HHOF inducts global quartet

Sundin, Sakic, Bure, and Oates newest members

26.06.2012
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Mats Sundin, Pavel Bure and Joe Sakic are among the new inductees for the Hockey Hall of Fame. Photos: Jani Rajamäki / Europhoto, Jeff Vinnick, Matthew Manor / HHOF-IIHF Images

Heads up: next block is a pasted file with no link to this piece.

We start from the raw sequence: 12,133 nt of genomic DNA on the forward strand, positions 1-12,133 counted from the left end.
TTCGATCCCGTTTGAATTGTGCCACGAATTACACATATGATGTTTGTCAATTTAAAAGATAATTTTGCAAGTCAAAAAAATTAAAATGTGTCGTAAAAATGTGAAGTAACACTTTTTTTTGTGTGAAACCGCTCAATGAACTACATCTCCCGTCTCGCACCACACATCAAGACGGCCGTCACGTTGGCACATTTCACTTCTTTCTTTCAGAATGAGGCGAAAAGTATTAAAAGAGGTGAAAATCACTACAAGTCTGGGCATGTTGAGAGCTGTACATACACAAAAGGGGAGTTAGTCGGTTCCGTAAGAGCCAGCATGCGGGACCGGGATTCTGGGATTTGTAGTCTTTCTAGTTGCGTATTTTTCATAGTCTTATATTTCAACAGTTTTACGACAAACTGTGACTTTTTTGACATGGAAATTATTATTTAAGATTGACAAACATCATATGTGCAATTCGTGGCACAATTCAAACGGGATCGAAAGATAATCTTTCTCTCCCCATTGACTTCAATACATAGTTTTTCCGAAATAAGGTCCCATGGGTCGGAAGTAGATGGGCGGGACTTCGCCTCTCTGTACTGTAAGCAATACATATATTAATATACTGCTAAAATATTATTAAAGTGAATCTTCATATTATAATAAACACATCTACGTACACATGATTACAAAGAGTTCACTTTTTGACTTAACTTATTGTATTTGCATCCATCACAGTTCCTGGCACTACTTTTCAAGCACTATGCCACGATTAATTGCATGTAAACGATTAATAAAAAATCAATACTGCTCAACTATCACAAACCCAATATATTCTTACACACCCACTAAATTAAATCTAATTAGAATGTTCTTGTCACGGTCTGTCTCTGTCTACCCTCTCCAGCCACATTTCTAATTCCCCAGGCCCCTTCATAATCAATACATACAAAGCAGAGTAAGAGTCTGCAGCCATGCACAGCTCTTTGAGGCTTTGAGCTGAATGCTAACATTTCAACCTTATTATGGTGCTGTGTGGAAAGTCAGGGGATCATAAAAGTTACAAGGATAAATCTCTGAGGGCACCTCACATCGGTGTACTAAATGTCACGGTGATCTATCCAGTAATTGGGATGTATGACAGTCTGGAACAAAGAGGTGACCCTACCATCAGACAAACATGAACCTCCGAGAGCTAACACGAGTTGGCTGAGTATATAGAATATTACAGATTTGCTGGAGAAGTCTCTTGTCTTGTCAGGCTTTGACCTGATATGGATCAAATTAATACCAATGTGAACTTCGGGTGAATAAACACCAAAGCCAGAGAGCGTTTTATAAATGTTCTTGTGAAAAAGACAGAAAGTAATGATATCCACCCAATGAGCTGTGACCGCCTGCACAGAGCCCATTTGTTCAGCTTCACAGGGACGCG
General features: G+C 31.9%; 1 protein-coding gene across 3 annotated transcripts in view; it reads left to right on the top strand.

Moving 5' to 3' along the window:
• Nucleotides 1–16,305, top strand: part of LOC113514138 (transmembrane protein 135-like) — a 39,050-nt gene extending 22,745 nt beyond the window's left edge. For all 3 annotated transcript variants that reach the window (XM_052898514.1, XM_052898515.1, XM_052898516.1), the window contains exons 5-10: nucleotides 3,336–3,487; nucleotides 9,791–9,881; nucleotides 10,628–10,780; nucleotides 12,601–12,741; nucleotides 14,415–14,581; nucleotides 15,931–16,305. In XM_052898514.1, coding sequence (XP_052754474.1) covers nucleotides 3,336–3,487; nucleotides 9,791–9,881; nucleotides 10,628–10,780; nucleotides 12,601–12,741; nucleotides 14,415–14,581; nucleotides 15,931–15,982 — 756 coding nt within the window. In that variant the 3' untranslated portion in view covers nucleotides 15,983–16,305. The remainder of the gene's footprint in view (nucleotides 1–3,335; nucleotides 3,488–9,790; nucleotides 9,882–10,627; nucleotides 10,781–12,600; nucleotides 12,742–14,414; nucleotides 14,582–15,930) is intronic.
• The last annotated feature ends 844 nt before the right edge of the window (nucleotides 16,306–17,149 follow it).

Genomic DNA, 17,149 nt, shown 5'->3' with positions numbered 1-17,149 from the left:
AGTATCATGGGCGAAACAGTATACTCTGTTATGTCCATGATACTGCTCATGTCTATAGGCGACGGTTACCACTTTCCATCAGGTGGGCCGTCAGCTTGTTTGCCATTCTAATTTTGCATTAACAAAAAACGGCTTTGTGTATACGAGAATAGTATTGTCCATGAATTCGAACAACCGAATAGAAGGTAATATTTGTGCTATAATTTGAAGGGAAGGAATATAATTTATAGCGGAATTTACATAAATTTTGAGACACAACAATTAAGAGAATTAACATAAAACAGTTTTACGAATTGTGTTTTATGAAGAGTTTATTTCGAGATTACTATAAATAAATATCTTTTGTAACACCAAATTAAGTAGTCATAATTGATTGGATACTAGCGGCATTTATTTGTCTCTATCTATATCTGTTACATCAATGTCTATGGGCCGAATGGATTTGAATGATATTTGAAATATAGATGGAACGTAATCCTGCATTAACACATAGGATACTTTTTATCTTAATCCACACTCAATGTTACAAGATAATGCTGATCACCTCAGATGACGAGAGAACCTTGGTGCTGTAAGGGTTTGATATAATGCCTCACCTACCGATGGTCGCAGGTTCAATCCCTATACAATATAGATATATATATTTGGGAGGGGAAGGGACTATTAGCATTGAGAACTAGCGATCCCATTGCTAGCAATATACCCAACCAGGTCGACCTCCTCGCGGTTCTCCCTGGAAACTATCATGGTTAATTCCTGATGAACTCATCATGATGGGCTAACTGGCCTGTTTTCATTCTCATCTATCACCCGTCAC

TORONTO – The Hockey Hall of Fame’s 18-man Selection Committee announced the newest inductees into its hall this afternoon. Highlighting the names who will be honoured at the gala evening in Toronto on November 12, 2012 are Mats Sundin, Joe Sakic, Pavel Bure, and Adam Oates. Sundin was not only one of the finest NHLers of his generation; he was arguably the finest international star of the modern era. Bure, who was inducted into the IIHF Hall of Fame just last month, also had stellar careers in the NHL and for the Soviet Union/Russia. Sakic was a longtime captain of the Colorado Avalanche and is only the third Triple Gold Club member to be inducted. Oates is perhaps best known as a passer first, scorer second during a lengthy NHL career with seven teams. The first European drafted first overall, by Quebec in 1989, Sundin played 18 seasons in the NHL and achieved every statistical milestone expected of a Hall of Fame forward. In all, he finished with 564 goals and 1,349 career points in 1,346 regular-season games. He was captain of the Maple Leafs for 12 years, but the one blemish on his otherwise sensational record is that he wasn’t able to win a Stanley Cup. His play with Tre Kronor was another story. Sundin captained Sweden to Olympic gold in 2006, and at the 1991 IIHF World Championship he scored what is considered the greatest goal in that tournament’s history, making an end-to-end rush which included a perfect deke on Vyacheslav Fetisov and scoring to give Sweden a 2-1 over Russia and the gold medal. In all, he won seven WM medals (three gold) and also played in the 1991 Canada Cup and 1996 and 2004 World Cups, being quite possibly the best player in 1996. When he donned the Three Crowns sweater of his native Sweden, he elevated his game accordingly. Bure’s exploits were similar to but different from Sundin’s. That is, he was a star in the NHL for 12 seasons before a knee injury forced him into early retirement in 2003, but he was nicknamed the “Russian Rocket” in honour of his heritage and in homage to Rocket Richard, the great Canadiens scoring star who was both a goalscoring wizard and a tremendous skater. The name was apt, though, because Bure could put the puck in the net like few others. He scored at least 50 goals five times, and two of those seasons were 60-goal gems, with Vancouver. He brought people out of their seats with his tremendous speed and puckhandling, but like Sundin he never won the Stanley Cup. Bure first came to prominence in international hockey at the 1989 IIHF World Junior Championship. He, Alexander Mogilny, and Sergei Fyodorov stole the show in Alaska, as this troika of Soviets clearly defined themselves as the next generation of stars. They all ended up leaving for the NHL, but before he did Bure won a gold and two silver at the U20. He later won a silver and bronze at the Olympics and a gold at the World Championship. Joe Sakic is, quite simply, one of the finest players ever to skate on a sheet of ice. The 12th member of the Triple Gold Club, he was brilliant in the NHL and for Team Canada. In 20 NHL seasons, he won the Stanley Cup twice, with Colorado in 1996 and 2001, the franchise for which he played his entire career. He had 1,641 points in 1,378 regular-season games, and another 188 points in 172 playoff games. He captained the Avs for 18 years, and only Fetisov and Igor Larionov are TGC members as well as Hall of Famers. For Canada, Sakic won gold at all levels, starting with the 1988 junior team. He won gold at the 1994 World Championship, and then Olympic gold in 2002. He also played for Canada’s victorious World Cup team in 2004. Known for his quick snapshot, sportsmanlike play, and tremendous leadership, Sakic represented the game with an integrity and dedication worthy of his Hockey Hall of Fame honour. At first blush Oates might seem like the surprise member of the Class of 2012, yet his credentials are impressive all the same. Perhaps the most astounding fact about his induction and sensational career is that he was never drafted. He signed as a free agent with Detroit in 1985 and played his first four NHL seasons with the Red Wings. He later played two and a half years with St. Louis, centering Brett Hull, but Oates played the majority of his career with Boston and Washington. Known as a passer much more than a scorer, he had 1,040 assists and 1,420 points in 1,337 regular-season games. The closest he came to winning the Cup was in 1998 when the Capitals went to the finals, only to be swept aside by Detroit. A native of Weston, Ontario, just outside Toronto, Oates never played for Team Canada internationally. Nevertheless, today will be a memorable one for him. Not only did he get a "call to the hall," he also got a call to become the new head coach of the Washington Capitals. No women were chosen for the second year in a row even though they became eligible in 2010 when Angela James and Cammi Granato were inducted, still the only two women so honoured. ANDREW PODNIEKS

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